Federal Furniture all set to get a slice of Starbucks pie in China

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This article first appeared in The Edge Malaysia Weekly, on January 16 - 22, 2017.

EVERY day, at least one new Starbucks outlet will open in China, the world’s second largest economy. The Seattle-based gourmet coffee chain aims to have nearly 5,000 stores across the country by 2021.

The aggressive expansion plan will open a window of opportunity for Federal Furniture Holdings (M) Bhd (FFHB), the sole approved vendor of store sets for Starbucks Corp in 15 Asia-Pacific countries.

After lengthy talks with Starbucks Corp in the past 12 months, FFHB’s plan to venture into the China market and become the fourth supplier of the fittings in Starbucks outlets there will materialise soon.

FFHB is eyeing a slice of the China pie and sees the venture as the next growth catalyst in the near future.

“The China market is huge. We are talking about 500 stores in the next three to five years. They (Starbucks) have told us that there is space for a fourth vendor, more so for a vendor that they have known for 16 years,” Datuk Choy Wai Hin, FFHB managing director, tells The Edge in an interview.

But to tap the lucrative market, FFHB needs to move fast as Starbucks is planning to open 500 stores. While the existing three local vendors have established their footprint there, FFHB has yet to set up a manufacturing facility.

Choy acknowledges that he is now racing against time, but stresses that the company will not miss the Starbucks boat in China.

FFHB will initially lease a tract in Zhejiang, an eastern coastal province, to set up temporary production facilities while searching for a suitable site for a permanent plant.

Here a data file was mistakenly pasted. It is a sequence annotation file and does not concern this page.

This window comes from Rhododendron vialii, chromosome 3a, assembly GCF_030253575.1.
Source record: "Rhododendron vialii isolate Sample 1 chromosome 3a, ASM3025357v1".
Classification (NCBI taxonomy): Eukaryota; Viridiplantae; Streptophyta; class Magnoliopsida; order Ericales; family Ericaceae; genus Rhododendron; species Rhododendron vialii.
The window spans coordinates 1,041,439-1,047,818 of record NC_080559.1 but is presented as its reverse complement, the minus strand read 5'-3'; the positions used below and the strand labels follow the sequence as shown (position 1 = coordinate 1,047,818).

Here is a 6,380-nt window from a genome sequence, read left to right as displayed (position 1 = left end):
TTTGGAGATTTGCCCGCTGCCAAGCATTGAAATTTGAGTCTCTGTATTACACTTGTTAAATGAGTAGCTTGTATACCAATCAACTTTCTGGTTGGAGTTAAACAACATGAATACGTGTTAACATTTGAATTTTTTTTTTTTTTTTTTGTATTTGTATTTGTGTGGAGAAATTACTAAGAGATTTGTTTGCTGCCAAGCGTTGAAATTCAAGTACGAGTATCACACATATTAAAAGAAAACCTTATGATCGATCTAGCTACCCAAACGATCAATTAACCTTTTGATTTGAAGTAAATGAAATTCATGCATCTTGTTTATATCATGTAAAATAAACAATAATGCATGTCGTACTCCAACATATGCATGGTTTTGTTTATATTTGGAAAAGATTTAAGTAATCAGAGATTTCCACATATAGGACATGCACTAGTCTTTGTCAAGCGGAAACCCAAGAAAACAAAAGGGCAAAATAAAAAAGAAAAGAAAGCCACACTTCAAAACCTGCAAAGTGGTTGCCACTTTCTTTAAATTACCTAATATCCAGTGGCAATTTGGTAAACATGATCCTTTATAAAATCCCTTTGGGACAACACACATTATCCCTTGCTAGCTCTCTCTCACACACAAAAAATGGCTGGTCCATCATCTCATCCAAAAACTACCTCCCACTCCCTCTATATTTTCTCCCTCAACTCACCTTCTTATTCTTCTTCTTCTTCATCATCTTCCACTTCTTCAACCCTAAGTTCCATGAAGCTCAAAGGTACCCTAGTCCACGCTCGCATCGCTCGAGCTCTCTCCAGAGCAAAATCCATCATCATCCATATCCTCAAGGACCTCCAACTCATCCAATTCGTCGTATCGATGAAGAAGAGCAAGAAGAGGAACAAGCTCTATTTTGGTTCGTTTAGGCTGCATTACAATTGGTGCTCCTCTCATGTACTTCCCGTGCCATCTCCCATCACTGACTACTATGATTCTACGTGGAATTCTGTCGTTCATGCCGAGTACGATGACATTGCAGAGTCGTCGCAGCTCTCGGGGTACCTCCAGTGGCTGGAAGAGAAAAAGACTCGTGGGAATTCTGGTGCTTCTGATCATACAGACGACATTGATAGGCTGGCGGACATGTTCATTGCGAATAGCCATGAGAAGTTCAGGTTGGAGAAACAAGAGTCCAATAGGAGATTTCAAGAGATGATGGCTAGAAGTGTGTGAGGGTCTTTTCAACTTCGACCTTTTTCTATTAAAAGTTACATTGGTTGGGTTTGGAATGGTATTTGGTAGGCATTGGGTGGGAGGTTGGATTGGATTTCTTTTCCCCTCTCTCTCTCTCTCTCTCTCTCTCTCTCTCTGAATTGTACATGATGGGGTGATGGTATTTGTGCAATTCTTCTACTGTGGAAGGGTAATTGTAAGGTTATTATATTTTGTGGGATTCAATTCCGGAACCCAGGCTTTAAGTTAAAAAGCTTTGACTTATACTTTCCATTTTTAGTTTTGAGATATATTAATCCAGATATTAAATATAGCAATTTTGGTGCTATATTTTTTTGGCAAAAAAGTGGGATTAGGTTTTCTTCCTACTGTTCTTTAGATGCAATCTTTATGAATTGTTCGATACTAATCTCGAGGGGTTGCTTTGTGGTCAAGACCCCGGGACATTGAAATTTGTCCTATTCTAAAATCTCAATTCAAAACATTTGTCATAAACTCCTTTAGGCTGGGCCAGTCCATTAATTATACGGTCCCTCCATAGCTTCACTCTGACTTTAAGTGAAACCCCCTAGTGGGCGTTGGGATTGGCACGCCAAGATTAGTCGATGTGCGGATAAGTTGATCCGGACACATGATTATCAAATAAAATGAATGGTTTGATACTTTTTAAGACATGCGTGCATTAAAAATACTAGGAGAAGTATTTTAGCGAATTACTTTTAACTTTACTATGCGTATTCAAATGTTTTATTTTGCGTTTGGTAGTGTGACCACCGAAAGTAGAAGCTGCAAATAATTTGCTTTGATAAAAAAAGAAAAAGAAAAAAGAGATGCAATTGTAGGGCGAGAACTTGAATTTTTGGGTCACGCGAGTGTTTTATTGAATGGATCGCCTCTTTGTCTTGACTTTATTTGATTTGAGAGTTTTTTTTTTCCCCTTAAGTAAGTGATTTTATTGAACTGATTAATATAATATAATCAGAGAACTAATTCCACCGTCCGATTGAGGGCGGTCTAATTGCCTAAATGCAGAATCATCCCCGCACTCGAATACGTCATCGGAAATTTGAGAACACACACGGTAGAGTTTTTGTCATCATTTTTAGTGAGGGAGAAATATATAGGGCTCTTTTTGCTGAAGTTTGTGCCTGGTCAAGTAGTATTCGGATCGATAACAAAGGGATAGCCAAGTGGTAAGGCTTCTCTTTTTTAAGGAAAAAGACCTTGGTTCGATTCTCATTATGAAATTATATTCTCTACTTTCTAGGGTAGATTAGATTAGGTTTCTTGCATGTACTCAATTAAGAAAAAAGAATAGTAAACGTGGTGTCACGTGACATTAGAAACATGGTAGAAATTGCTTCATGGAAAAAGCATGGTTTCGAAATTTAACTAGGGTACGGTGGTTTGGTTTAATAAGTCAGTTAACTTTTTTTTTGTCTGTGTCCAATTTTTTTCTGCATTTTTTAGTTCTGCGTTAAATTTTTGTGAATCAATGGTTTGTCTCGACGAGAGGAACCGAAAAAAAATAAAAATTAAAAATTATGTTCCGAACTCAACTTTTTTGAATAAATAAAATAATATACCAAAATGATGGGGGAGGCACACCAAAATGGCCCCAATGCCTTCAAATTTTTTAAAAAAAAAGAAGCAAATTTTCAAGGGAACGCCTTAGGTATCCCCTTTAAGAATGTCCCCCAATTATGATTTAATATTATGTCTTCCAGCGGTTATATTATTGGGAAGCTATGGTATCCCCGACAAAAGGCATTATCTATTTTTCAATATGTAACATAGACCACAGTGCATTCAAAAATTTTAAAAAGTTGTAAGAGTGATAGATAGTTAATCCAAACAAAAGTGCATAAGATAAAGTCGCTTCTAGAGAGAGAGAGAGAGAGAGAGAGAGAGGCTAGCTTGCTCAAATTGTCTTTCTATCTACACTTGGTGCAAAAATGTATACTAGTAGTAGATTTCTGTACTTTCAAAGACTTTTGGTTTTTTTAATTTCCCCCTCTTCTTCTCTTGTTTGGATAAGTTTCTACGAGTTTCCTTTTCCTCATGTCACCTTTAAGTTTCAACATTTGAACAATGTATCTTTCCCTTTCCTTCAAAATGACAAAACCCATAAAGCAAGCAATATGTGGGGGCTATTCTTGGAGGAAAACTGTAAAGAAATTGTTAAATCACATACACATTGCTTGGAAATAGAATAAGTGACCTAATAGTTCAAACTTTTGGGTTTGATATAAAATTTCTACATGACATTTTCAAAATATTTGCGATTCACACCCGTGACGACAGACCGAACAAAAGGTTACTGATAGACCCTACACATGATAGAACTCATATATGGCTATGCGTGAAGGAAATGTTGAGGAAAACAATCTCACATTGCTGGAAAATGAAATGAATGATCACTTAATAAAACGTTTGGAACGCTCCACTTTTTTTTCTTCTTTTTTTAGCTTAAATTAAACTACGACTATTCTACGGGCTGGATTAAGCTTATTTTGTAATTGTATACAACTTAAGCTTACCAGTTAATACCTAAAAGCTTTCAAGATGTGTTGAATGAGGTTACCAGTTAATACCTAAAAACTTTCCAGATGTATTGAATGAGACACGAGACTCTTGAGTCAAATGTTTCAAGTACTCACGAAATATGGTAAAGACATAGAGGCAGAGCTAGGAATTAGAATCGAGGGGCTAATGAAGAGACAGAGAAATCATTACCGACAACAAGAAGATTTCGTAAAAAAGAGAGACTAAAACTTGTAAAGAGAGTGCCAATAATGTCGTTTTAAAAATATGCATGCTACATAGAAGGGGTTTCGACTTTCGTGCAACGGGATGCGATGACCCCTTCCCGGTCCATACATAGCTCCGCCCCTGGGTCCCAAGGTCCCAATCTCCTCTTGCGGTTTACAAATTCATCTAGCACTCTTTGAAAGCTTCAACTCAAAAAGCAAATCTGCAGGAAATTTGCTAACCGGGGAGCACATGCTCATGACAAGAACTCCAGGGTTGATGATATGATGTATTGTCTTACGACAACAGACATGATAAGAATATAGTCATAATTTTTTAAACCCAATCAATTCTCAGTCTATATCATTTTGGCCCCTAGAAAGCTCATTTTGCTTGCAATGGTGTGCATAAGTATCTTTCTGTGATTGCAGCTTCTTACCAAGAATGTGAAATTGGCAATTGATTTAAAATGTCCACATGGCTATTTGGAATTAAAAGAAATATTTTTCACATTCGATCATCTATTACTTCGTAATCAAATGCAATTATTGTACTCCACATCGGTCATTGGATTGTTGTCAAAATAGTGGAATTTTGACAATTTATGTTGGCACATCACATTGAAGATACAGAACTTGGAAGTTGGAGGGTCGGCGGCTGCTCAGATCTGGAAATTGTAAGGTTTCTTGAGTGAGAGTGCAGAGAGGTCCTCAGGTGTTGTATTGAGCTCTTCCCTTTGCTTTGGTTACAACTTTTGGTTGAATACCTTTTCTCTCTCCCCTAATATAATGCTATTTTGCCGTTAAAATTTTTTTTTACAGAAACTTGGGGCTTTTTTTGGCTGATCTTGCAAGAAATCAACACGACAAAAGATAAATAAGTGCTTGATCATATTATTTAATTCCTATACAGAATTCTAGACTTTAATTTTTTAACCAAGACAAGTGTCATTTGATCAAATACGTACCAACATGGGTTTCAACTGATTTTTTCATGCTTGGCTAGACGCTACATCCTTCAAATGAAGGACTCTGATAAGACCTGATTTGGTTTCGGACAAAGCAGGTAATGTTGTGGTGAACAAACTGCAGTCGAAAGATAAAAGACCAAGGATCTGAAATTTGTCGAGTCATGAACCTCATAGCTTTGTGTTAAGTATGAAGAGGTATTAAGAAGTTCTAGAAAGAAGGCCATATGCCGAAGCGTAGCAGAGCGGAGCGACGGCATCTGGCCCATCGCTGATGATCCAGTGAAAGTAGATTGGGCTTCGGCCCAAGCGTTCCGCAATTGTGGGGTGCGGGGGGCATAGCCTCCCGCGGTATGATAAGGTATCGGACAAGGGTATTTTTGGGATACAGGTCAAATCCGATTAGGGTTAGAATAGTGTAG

“The final location will be determined by where our customers are. Starbucks’ growth has always been in the coastal cities, mainly in Shanghai, Beijing and Guangzhou. Now it is pushing inland,” says Choy.

FFHB — which was founded by Choy’s father, executive chairman Datuk Dr Choy Fook On in 1962 —shipped out close to 400 store sets for Starbucks in the Asia-Pacific region last year. These sets were made in its plant in Banting, Selangor.

Over the years, the Starbucks contract has provided a steady income to FFHB. Notably, its export and manufacturing division, which contributed RM31 million or 30.4% to the group’s revenue in financial year ended Dec 31, 2015 (FY2015), derived RM29 million or 90% of its sales from Starbucks.

Considering the logistics costs, Choy says it is not viable for FFHB to ship the store sets to China from its Banting plant.

“To start supplying to China, we will have to begin operations there. Starbucks is expanding into the second and third-tier cities, so we need to set up our plant in the right location,” he says.

It is learnt that one of the three local vendors in China is based in Shanghai and the other two in Guangzhou. As the fourth vendor, says Choy, FFHB needs to gain a foothold in the interior of China, which will allow the company to reach out to the rest of the market.

“We are looking for a suitable site, with a built-up of 10,000 to 15,000 sq m, for our plant in Zhejiang. What we are looking for is a quick start, where we can lease for two to five years, so that we can start producing soon,” Choy says.

He adds that FFHB has set aside RM10 million to RM12 million for the start-up costs, including buying new machinery.